The very first bars of this concert’s opening work, Leoš Janáček’s Taras Bulba, indicated something special. A gentle oboe melody was embedded in placid strings that swelled in volume for a moment, and then dropped again like breath. It sounds simple: a crescendo and decrescendo, yet the execution demonstrated wonderful unity, and a subtle restlessness that presaged the drama to come. In fact, unity — that golden ring forever striven after by music ensembles — would be the first word I’d use to describe Monday evening’s performance. Again and again as I closed my eyes, I felt as though I were in the presence of one mind.
This Santa Barbara concert marked the halfway point for the Czech Philharmonic’s two-week U.S. tour with French pianist Jean-Yves Thibaudet, which ends at Carnegie Hall on November 16. The real culmination, however, will take place the following night at The National Cathedral in Washington D.C., when the orchestra kicks off a 25th anniversary celebration of the Velvet Revolution — the six-week nonviolent protest that ended Communist rule in Czechoslovakia at the end of 1989 — and the legacy of Václav Havel. A bust of Havel by Czech-born artist Lubomir Janecka, will be installed in the U.S. Capital during the three-day event. In short, the evening seemed to brim with democratic and nationalistic pride as Santa Barbara was dealt a blast of authentic Czech brilliance by an orchestra inaugurated under the baton of none other than Antonín Dvořák. Chief conductor and music director Jiři Bĕlohlávek appropriately weighted the program towards Czech compositions of grand scope and orchestral color, beginning with the Janáček and ending with Dvořák’s iconic symphony “From the New World.” The latter is practically a necessity for this tour — commissioned by the New York Philharmonic while Dvořák was director of N.Y.’s National Conservatory of Music, and inspired by Native American and African American music. Thibaudet took to the keys for Piano Concerto No.2 in A Major by Franz Liszt, and the evening was rounded out with an inspiring encore by Dvořák’s and Janáček’s pioneering predecessor, Bedřich Smetana.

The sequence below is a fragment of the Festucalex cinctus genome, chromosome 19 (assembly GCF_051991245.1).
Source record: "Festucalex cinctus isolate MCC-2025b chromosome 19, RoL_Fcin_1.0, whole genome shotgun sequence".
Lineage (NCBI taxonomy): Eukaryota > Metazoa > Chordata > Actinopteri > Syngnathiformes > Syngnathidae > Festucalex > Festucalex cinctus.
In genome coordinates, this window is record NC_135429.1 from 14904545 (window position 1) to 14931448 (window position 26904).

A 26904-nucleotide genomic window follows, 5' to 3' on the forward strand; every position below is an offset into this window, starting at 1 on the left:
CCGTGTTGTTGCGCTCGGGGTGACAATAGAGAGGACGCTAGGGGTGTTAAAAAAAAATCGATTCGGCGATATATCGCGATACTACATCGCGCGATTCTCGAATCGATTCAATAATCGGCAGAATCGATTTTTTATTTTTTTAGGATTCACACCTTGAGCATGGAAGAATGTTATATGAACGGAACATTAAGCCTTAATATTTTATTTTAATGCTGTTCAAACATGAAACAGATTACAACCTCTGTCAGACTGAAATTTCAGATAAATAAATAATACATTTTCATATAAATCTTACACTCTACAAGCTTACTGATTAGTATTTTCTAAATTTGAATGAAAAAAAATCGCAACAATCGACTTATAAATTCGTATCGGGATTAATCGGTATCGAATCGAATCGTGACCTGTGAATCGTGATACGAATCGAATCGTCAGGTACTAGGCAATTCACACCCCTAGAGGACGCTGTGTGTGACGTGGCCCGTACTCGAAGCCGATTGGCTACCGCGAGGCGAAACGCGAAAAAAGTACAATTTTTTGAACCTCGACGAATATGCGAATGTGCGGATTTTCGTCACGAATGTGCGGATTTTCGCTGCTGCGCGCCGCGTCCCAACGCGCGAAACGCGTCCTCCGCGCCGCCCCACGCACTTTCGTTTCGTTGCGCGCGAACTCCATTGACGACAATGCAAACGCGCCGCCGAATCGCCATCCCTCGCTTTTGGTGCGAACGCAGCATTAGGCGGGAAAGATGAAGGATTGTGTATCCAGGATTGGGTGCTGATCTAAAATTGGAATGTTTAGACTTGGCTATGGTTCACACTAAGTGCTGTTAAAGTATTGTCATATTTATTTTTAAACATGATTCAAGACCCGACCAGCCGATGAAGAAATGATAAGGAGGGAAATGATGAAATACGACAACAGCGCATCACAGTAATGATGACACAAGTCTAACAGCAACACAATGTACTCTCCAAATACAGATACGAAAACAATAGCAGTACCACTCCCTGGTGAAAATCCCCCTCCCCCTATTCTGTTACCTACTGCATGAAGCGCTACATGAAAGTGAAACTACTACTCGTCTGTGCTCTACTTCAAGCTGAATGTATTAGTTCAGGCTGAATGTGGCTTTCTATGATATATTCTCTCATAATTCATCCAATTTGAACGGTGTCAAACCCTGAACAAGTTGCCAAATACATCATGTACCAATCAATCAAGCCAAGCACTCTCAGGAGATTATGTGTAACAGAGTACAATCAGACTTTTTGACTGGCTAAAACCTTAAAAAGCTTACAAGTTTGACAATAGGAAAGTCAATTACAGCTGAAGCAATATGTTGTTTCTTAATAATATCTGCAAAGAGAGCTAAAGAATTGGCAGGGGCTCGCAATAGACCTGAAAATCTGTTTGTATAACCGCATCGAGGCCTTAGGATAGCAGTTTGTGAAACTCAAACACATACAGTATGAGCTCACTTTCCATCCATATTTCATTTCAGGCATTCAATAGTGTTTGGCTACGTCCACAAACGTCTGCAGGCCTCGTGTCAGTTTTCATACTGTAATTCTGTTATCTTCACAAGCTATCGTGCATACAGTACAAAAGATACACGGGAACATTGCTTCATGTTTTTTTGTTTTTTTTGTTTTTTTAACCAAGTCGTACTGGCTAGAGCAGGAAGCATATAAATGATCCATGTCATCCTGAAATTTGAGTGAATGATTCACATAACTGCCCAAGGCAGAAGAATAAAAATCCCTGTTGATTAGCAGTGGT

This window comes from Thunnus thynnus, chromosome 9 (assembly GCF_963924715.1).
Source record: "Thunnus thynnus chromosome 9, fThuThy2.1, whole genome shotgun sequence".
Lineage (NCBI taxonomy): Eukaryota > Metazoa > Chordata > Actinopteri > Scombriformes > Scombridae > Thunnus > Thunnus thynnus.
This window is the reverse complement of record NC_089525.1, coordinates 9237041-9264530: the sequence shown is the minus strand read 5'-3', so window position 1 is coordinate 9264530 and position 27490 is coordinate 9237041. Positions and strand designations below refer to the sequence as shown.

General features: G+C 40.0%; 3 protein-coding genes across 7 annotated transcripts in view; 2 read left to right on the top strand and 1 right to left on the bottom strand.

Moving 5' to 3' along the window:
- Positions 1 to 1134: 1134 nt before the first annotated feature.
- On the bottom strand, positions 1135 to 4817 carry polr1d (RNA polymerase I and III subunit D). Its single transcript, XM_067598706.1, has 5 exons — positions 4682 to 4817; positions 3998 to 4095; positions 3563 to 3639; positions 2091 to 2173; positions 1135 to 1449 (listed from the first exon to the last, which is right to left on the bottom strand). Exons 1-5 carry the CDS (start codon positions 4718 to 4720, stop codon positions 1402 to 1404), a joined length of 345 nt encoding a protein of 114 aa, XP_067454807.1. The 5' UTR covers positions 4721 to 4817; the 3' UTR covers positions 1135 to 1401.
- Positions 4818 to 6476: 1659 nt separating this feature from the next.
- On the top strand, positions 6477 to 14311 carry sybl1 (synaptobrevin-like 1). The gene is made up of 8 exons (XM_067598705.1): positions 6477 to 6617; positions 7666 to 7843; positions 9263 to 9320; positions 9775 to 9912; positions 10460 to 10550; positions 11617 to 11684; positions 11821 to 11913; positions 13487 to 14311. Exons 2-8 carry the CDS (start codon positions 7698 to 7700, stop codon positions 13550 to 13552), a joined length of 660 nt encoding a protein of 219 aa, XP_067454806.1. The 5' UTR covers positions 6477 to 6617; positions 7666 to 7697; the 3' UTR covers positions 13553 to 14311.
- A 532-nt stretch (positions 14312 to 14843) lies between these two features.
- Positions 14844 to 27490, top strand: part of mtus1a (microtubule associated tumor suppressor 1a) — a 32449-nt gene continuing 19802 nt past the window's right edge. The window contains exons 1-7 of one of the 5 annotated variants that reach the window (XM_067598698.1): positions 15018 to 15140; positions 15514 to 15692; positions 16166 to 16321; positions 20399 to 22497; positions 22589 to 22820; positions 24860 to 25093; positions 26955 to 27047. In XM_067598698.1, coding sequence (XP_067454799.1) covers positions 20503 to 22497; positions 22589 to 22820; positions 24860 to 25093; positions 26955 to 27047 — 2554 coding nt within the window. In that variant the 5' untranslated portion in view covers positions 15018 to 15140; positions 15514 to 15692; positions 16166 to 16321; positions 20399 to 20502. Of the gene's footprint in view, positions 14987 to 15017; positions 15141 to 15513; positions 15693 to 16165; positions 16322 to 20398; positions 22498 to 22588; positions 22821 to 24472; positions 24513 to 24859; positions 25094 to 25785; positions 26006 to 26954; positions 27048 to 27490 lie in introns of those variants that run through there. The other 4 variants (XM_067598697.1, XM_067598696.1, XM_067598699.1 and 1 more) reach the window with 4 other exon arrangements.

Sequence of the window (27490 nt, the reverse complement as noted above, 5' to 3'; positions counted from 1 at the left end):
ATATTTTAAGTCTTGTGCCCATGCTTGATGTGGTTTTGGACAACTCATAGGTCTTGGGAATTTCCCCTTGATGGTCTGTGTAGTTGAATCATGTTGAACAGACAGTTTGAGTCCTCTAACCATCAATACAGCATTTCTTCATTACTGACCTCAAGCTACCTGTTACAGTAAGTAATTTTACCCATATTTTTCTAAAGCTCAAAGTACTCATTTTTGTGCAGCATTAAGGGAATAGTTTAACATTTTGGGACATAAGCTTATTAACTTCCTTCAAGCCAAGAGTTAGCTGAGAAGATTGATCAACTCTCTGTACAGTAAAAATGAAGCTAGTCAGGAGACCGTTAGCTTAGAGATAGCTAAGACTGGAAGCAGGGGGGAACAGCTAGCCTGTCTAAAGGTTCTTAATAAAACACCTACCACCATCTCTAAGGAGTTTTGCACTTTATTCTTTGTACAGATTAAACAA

If the solo piano works of Liszt are your reference, it might be difficult to identify Piano Concerto No.2. Though its lush romanticism demands piano virtuosity, the keyboard is merged closely with the orchestra, often taking on the role of accompanist. It is a work of continuous surprises, and one that Thibaudet knows well. His energetic and commanding performance aroused a passionate ovation.
CAMA continues to be the chief benefactor for giving access to international wonders like the Czech Philharmonic. What good fortune for Santa Barbara to be included in the sounds of this historic tour.